Commonwealth v. Hicks – Is a Concealed Weapon Reasonable Suspicion?

What if the police see that you have a concealed weapon – the impression of a pistol beneath your clothing or some other indication that you are carrying a weapon?

Although, as far as I know, SC has not addressed this question, Pennsylvania’s Supreme Court released an opinion last month finding that a concealed weapon alone is not reasonable suspicion that would justify a Terry frisk.

In Commonwealth v. Hicks, a remote camera operator observed a person walk into a convenience store after concealing a pistol under his shirt. They called the police, who rushed to the scene of the… non-crime.

Hicks went into the store, bought whatever he was buying, left the store, got into his car, and began to pull out of the parking lot when numerous police cars appeared around him, blocking him in. Cops ran to his car with guns drawn, one grabbing Hicks’ arm and restraining him as another officer took Hick’s firearm from his waistband.

After discovering that Hicks had a concealed weapon permit, the officers charged him with multiple charges including DUI, possession of marijuana (which was later dismissed), and disorderly conduct. The Court dismissed the disorderly conduct charge, and the jury acquitted him of everything else except one DUI charge.

Reasonable Suspicion of Something that is Legal is Not Reasonable Suspicion…

As the Court points out, it is legal to openly carry a firearm in Pennsylvania unless you are prohibited due to your criminal history or other statutory reasons. It is also legal to carry a concealed firearm with a permit.

Absent evidence that the officer knew Hicks was prohibited from carrying a firearm for some reason (he was not), there was no reasonable suspicion for the police to seize and search Hicks.

Assuming that the DUI, possession charge, and disorderly conduct charges were not fabricated by the officers to cover up their mistake, those charges should have been dismissed as fruit of the poisonous tree – but for the officers’ unconstitutional search and seizure, there would be no evidence of any crime whatsoever.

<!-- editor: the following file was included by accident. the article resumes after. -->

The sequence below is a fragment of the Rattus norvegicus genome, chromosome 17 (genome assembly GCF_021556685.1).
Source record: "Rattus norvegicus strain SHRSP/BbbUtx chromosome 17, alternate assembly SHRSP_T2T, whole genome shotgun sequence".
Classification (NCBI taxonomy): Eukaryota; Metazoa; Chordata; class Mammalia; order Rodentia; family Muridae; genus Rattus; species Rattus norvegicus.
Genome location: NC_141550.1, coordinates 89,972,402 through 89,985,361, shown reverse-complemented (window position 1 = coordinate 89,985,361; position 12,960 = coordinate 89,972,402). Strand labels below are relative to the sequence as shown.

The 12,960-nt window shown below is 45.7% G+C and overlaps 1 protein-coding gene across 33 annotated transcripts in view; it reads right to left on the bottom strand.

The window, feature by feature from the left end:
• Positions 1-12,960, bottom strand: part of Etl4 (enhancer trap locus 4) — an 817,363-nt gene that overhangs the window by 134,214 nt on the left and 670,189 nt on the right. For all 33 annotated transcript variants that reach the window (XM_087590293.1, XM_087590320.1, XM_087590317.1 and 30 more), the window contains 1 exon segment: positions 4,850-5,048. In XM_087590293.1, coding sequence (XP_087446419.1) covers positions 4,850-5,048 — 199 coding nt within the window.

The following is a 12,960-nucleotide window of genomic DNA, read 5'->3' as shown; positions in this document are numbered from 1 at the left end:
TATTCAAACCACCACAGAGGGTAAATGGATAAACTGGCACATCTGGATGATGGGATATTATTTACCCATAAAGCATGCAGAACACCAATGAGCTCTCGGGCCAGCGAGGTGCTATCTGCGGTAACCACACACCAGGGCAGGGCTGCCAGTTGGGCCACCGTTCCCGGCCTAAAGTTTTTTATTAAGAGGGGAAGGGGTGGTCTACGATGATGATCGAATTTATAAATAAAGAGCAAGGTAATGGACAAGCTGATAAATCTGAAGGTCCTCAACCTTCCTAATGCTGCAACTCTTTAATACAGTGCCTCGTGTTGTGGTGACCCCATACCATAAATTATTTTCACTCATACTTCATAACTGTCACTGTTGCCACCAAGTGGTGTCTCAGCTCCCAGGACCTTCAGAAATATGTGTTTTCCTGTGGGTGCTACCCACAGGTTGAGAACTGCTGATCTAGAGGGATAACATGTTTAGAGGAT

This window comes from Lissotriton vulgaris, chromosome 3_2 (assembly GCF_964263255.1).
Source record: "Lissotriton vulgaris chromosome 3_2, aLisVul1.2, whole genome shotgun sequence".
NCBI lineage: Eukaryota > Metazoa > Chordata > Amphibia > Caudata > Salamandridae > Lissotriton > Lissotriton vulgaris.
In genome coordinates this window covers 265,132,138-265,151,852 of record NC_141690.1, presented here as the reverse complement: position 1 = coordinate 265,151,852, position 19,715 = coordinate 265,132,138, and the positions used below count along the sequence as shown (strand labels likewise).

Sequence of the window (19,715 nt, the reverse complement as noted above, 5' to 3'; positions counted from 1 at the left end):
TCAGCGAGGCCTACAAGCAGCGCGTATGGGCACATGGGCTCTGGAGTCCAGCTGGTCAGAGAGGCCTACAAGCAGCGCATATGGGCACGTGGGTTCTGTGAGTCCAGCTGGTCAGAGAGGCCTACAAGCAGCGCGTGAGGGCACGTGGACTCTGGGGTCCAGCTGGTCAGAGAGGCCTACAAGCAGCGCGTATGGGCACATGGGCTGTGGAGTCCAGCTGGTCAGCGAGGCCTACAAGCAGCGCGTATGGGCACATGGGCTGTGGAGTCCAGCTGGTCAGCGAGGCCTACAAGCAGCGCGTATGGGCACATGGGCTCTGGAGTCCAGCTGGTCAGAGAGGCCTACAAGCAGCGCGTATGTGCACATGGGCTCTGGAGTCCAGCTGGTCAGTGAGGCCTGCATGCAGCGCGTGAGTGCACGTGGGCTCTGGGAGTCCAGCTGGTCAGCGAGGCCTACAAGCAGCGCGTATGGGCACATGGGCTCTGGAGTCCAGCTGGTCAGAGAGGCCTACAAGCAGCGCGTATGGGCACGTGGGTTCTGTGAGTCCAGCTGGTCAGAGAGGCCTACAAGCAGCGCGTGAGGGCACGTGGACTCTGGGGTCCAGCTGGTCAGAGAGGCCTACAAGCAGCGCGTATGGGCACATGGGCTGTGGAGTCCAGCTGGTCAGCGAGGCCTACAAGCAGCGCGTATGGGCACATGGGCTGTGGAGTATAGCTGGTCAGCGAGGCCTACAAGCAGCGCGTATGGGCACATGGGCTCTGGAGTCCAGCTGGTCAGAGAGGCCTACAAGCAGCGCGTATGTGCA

The tension here, obviously, is police don’t like it when citizens carry guns. To most police officers, anyone who is carrying a gun is “armed and dangerous.” If that is true, however, police would have carte blanche to seize and search any person they see with a firearm, even though possessing, carrying, and even concealing a firearm are perfectly lawful activities.

Police would say they should be able to do that to confirm that a person has a concealed weapon permit. Should police be able to approach a person and ask to see their concealed weapon permit? Whether or not that would be reasonable, that’s not what they did in Hicks. Rather, they assaulted him in his vehicle and forcibly removed his firearm for no apparent reason.

Should police be able to conduct a Terry search because they see a concealed weapon? No – having a concealed weapon is not reasonable suspicion of any crime. If the circumstances create a reasonable suspicion of an actual crime, in addition to the firearm, then it would be okay.

Allowing police to stop and search people solely because they are carrying a firearm – an activity not only authorized by law but also protected by the Second Amendment – would be like allowing police to stop random motorists just to confirm that they have a driver’s license. And then charge people based on any contraband or other crime they discover during the traffic stop.

But firearms are deadly weapons… But wait, so are cars. See where this is headed?

A reasonable resolution to this dilemma is simple. Seeing a weapon, absent an articulable, reasonable suspicion that the weapon is illegal or some other “criminal activity is afoot,” is not reasonable suspicion that would justify a Terry search.

Criminal Defense Lawyer in Myrtle Beach, Columbia, and Lexington, SC

Lacey Thompson only accepts criminal defense cases in the Myrtle Beach, Lexington, and Columbia, SC areas, including firearms and drug offenses.

If you have been charged with a crime or think that you are under investigation, call the Thompson Defense Firm now at 843-444-6122 or send us an email to set up a free consultation.

is a concealed weapon reasonable suspicion

One Response to “Is Carrying a Concealed Weapon Reasonable Suspicion for Police to Search You?

  • Respondent
    1 year ago

    In most regards, carrying a firearm on your person is an all around bad idea. Permit or not, you can’t enter the vast majority of businesses with it. And if you did encounter a cop while armed, it’s an even worse idea; just watch YouTube. For there are a number of videos there where the police shot first, further asked questions later. And in South Carolina, reasonable just doesn’t play into anything. For if they didn’t have the probable cause, or evidence, they’ll find some…